The benefits of color-coding
Color-coding can help a food processor exceed FDA regulations and mitigate the risk of cross-contamination by allergens or foodborne pathogens. Common allergens that are often addressed through color-coding are milk, eggs, fish, crustacean shellfish, tree nuts, peanuts, wheat and soybeans.
Color-coding can also be employed to better organize the workplace and help influence employee behavior throughout the food preparation process. For instance, different colors can be assigned based on type of food or task, or by “zones” within a food processing facility so employees can more readily identify which tools to use to avoid cross-contamination.
As part of a complete food safety plan, color-coding can be particularly effective in breaking down language barriers in multilingual food processing facilities. Employees can clearly identify the different tools in the various colors. Through proper training and signage in their respective languages, employees should understand the importance of only using and storing tools in the assigned color for each designated area.
Within any food safety plan, there’s the need to not only properly handle the materials, but also adequately sanitize between food runs or processes. To this end, color-coding can also be an effective means of distinguishing between “material handling” and “cleaning/sanitation” within a food processing facility.
One additional benefit: FDA inspectors often look upon color-coding favorably as part of a comprehensive food safety plan. Regulators like color-coding because it is a method that can be easily followed by employees, and documented to enhance traceability in the event of a food safety recall.
How color-coding is often applied
Color-coding is often part of a food processor’s CGMPs or Current Good Manufacturing Practices. These are practices and procedures performed by a food processor that can affect the safety of their food product. CGMPs encompass the people, equipment, process and the environment involved in the production process. Other food processing facilities may implement color-coding as part of a 5S System that integrates color “cues” throughout the work process to reduce waste and optimize productivity.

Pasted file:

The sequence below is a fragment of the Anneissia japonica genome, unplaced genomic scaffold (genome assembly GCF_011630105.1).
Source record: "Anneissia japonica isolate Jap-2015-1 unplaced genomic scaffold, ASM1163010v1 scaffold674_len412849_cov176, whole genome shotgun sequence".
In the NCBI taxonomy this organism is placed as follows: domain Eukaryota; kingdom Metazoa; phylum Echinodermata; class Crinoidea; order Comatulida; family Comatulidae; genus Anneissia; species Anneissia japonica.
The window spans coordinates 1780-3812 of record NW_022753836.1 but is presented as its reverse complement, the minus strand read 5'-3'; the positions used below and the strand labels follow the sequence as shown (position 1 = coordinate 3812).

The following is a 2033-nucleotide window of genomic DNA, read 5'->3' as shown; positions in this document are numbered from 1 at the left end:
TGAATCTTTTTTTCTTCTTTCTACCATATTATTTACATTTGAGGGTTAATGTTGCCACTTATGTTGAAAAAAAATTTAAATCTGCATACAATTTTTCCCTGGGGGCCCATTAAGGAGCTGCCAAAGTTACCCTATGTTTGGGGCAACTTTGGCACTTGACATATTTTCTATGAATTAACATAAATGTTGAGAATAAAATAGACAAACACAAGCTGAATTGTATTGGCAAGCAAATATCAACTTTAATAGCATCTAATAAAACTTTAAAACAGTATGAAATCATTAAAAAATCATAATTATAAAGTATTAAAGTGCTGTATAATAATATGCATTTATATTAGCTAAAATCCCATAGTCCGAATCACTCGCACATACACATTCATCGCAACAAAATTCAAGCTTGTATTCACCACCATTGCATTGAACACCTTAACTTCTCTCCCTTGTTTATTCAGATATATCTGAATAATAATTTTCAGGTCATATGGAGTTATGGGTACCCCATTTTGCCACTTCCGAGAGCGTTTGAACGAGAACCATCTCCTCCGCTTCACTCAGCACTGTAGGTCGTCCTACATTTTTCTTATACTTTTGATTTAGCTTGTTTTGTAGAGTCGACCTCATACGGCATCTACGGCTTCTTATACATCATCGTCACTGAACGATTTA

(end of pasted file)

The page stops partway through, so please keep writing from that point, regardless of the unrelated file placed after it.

Sometimes food processors apply color-coding to help defi ne “zones” within their facilities. For instance, typical sanitation zones may be defi ned as:
- Zone 1 Food contact areas (e.g., utensils, conveyor surfaces, people’s hands/feet, hoses, and items can come in contact with Zone 1)
- Zone 2 Non-food contact areas (e.g., equipment panels, aprons, conveyor rollers)
- Zone 3 Non-food contact areas adjacent to food contact areas (e.g., processing area drains, equipment frames, table legs, and floors)
- Zone 4 Remote and/or Non-Food Processing (e.g., non-processing area drains, doorways, walls, and hand-wash stations)
Tips for successful color-coding.
Once a food processing facility has decided to implement a color-coding program, proper planning and common sense should be applied to assure the program’s success. Here are some simple tips for establishing an effective color-coding program:
- Keep it simple — Make sure your color assignments are logical and not complex.
- Be consistent — Consider your color assignments, then be consistent in how they are applied — from walls, fl oors and equipment to storage, signage and employee clothing. Tools and storage areas should always match.
- Consider contrast — Be sure your tool color assignments take into consideration the food being processed. It’s advised that material handling tools contrast the food so the tools can be more easily identifi ed when lost or misplaced (e.g., green tools for processing red meat).
- Communicate your color-coding program — When implementing a color-coding program, it’s critical to make sure all employees are on board. To help assure compliance, some food processors recommend meeting with shift employees fi rst, then rolling out the program to all employees to assure compliance.
Data provided by Remco™ and Vikan™ color-coded solutions.